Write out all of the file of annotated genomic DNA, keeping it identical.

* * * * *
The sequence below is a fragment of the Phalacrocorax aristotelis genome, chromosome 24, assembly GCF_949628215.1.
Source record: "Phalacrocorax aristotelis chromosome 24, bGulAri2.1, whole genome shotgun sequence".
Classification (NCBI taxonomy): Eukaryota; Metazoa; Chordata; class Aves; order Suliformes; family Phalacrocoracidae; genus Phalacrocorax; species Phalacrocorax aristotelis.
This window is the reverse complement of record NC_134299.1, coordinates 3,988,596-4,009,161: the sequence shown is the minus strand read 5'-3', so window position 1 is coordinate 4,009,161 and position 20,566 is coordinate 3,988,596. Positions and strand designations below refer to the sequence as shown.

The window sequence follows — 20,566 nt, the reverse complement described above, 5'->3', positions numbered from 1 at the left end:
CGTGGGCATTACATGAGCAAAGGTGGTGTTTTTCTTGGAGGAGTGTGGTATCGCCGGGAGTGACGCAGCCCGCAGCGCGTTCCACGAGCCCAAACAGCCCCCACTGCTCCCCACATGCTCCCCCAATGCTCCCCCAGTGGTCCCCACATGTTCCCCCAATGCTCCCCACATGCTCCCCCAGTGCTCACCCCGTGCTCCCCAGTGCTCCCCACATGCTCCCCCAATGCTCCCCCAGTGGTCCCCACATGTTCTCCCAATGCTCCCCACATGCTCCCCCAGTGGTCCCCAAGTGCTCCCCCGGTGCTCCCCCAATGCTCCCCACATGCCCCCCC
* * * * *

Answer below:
The sequence below is a fragment of the Phalacrocorax aristotelis genome, chromosome 24, assembly GCF_949628215.1.
Source record: "Phalacrocorax aristotelis chromosome 24, bGulAri2.1, whole genome shotgun sequence".
Classification (NCBI taxonomy): Eukaryota; Metazoa; Chordata; class Aves; order Suliformes; family Phalacrocoracidae; genus Phalacrocorax; species Phalacrocorax aristotelis.
This window is the reverse complement of record NC_134299.1, coordinates 3,988,596-4,009,161: the sequence shown is the minus strand read 5'-3', so window position 1 is coordinate 4,009,161 and position 20,566 is coordinate 3,988,596. Positions and strand designations below refer to the sequence as shown.

The window sequence follows — 20,566 nt, the reverse complement described above, 5'->3', positions numbered from 1 at the left end:
CGTGGGCATTACATGAGCAAAGGTGGTGTTTTTCTTGGAGGAGTGTGGTATCGCCGGGAGTGACGCAGCCCGCAGCGCGTTCCACGAGCCCAAACAGCCCCCACTGCTCCCCACATGCTCCCCCAATGCTCCCCCAGTGGTCCCCACATGTTCCCCCAATGCTCCCCACATGCTCCCCCAGTGCTCACCCCGTGCTCCCCAGTGCTCCCCACATGCTCCCCCAATGCTCCCCCAGTGGTCCCCACATGTTCTCCCAATGCTCCCCACATGCTCCCCCAGTGGTCCCCAAGTGCTCCCCCGGTGCTCCCCCAATGCTCCCCACATGCCCCCCC